What we're talking here with people is we're dictating into a device or or the computer, but you're not looking at the screen.
So it's and the point is then you could read that into the transcription mode and get it up on the screen if you wanted, but you said we don't do that anymore.
No, no, I never did.
I think I dabbled with you know non traps cubed on transcription writing directly on the screen for about 10 minutes, and I said this is nuts, although it was a previous version of Dragon, I still, I still don't do its transcription.
Only I like to be away from the computer.
I carry notes with me, I'm in fact oh oh I'll email, my PDF of my own outline, usually or I'll print them out to my Kindle and keeps them with me, but be honest at this point.
My career sitting in front of a computer is the least creative environment.
For me to do any writing.
I can't stand it.
I can't stand sitting in front of my computer when I'm writing.
I would much rather be sitting in front of a three-ring binder with my printed out outline and and in dictating on the state I'm over my computer.
I really well, I know, III, we will come back to that in a minute about marketing things, but it's the other thing I was thinking with the cyclical approach.
Is that Dean Wesley Smith, who I'm a huge fan of talks about writing into the dots as inch yeah? But he also talks about his cyclical approach, which is he might write 1,500 words, but then he'll kind of go back read through maybe add.
I said he writes a clean first draft, but he still cycles through that draft.
So each line is actually touched.
You know might be a couple of times and then kind of works like that, and your transcription method actually feels more like that, which is by the second in.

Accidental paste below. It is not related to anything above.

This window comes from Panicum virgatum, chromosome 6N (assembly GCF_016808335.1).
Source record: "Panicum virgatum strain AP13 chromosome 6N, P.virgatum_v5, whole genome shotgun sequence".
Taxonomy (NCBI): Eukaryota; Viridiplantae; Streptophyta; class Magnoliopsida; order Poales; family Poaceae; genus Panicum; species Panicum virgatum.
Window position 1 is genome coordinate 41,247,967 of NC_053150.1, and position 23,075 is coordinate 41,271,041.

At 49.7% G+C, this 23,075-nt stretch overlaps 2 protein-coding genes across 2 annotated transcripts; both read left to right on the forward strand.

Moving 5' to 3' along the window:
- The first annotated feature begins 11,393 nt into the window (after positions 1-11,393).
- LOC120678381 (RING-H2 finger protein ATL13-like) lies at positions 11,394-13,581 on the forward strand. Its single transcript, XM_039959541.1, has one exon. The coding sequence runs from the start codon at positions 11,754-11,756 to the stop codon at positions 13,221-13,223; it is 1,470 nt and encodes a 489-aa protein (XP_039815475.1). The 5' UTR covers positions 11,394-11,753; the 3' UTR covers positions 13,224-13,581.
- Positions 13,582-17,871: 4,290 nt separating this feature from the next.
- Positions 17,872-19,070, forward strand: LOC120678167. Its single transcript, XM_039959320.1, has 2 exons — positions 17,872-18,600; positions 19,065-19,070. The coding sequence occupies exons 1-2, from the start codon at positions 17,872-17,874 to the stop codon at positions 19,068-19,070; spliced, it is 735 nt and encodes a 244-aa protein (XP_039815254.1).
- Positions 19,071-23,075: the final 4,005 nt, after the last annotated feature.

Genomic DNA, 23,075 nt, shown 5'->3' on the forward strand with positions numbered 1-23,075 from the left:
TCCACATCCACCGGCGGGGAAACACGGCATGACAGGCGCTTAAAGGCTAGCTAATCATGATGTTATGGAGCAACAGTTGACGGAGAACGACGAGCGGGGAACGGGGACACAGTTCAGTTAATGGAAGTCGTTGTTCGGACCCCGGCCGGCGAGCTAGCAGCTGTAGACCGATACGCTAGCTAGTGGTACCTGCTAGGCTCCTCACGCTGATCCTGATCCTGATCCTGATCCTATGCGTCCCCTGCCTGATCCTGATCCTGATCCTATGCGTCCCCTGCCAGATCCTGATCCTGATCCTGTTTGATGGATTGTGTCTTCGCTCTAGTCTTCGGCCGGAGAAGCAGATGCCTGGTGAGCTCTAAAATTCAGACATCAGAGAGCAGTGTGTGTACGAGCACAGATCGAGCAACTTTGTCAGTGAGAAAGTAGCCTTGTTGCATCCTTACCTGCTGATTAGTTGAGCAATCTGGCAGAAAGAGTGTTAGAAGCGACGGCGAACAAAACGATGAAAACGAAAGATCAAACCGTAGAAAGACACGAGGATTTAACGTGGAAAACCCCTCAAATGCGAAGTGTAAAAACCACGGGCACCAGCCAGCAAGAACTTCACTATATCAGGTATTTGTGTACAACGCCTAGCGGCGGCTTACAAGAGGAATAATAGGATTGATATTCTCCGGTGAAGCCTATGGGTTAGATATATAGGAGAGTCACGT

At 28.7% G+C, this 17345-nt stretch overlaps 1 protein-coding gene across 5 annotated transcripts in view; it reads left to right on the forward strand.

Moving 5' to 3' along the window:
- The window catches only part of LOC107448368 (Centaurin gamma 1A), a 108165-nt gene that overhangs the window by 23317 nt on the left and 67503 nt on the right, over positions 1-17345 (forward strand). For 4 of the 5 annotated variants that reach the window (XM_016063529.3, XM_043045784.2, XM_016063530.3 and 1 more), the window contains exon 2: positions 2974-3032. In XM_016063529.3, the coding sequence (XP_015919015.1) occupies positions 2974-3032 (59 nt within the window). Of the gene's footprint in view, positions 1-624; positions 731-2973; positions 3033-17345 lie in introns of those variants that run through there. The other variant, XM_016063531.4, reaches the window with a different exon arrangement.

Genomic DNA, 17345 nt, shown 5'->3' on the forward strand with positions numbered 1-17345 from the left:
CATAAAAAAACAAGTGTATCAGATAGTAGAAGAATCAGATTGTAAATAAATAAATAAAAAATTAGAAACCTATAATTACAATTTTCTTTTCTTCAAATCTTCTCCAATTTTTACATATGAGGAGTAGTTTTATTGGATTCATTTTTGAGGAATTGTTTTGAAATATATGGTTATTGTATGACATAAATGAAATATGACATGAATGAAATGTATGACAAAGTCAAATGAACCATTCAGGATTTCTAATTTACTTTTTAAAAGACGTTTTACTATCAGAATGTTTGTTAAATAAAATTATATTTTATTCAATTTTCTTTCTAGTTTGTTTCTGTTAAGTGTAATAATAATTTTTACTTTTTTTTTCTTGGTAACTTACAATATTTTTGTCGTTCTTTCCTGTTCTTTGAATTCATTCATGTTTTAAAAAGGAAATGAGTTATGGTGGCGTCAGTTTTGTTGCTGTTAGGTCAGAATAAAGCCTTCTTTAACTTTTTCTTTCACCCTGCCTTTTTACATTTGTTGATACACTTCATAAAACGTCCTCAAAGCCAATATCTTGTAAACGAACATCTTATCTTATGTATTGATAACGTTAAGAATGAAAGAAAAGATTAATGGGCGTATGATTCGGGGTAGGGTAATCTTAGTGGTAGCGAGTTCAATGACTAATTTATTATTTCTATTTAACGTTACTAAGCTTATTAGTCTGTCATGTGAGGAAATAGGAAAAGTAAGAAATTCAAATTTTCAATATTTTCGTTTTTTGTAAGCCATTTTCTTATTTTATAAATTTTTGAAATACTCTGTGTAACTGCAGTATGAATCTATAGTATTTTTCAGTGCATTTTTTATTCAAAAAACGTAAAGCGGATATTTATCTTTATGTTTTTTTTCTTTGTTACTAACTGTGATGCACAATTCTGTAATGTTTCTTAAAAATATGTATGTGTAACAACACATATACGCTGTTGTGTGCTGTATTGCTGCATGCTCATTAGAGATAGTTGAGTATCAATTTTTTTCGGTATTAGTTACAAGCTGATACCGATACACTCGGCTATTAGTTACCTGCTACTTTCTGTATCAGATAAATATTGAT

Even if you don't do it four times, if you maybe get it on the third time you you have been through a cycle so that that third time is much cleaner than if you just tried to do it once right.
If your app answer, which you are right, I know a few tentpole moments and then I pants it yeah it's you know the scene will grow organically and whether you use an outline or a small outline or a detailed outline or you're entirely pantsing.
The scene grows organically from from your own creativity and that's that's that's what makes it fun.
I liked writing into the dark too.
I enjoyed that book too.
I actually went back and read that after I published foolproof outlines so it's kind of like the two extremes right, but I get it and I love it.
You do need to be able to.
You do need to be able to harness the excitement from the creative centers of your brain, while you're writing or otherwise.
Your writing will come across as flat and dull, and the reader will experience that too, and that's not that's not good, so you know letting scenes grow organically, even if you have a small outline or a detailed outline, I think, is part of the exciting process of Writing yeah, and I should I should say I she reaches over and gets foolproof outline hello.
I don't actually have every you know everyone who comes on the show.
We don't have that books in print, but I actually thought yours in print because of the exercises that are in them.
I actually find it easier to have them in print so they're and they're very short books.
Just so everybody knows they are not.
What you're talking about is not some massive tome that takes forever to kind of understand what you've done, I think, is break it down into a different way of Management which, which is great so just before we talk about the outline.
What is some of the excuses that cut? I mean you do this coaching, this coaching for people who want to dictate, which i think is brilliant, because there's so much its mindset.
It's all mindset really.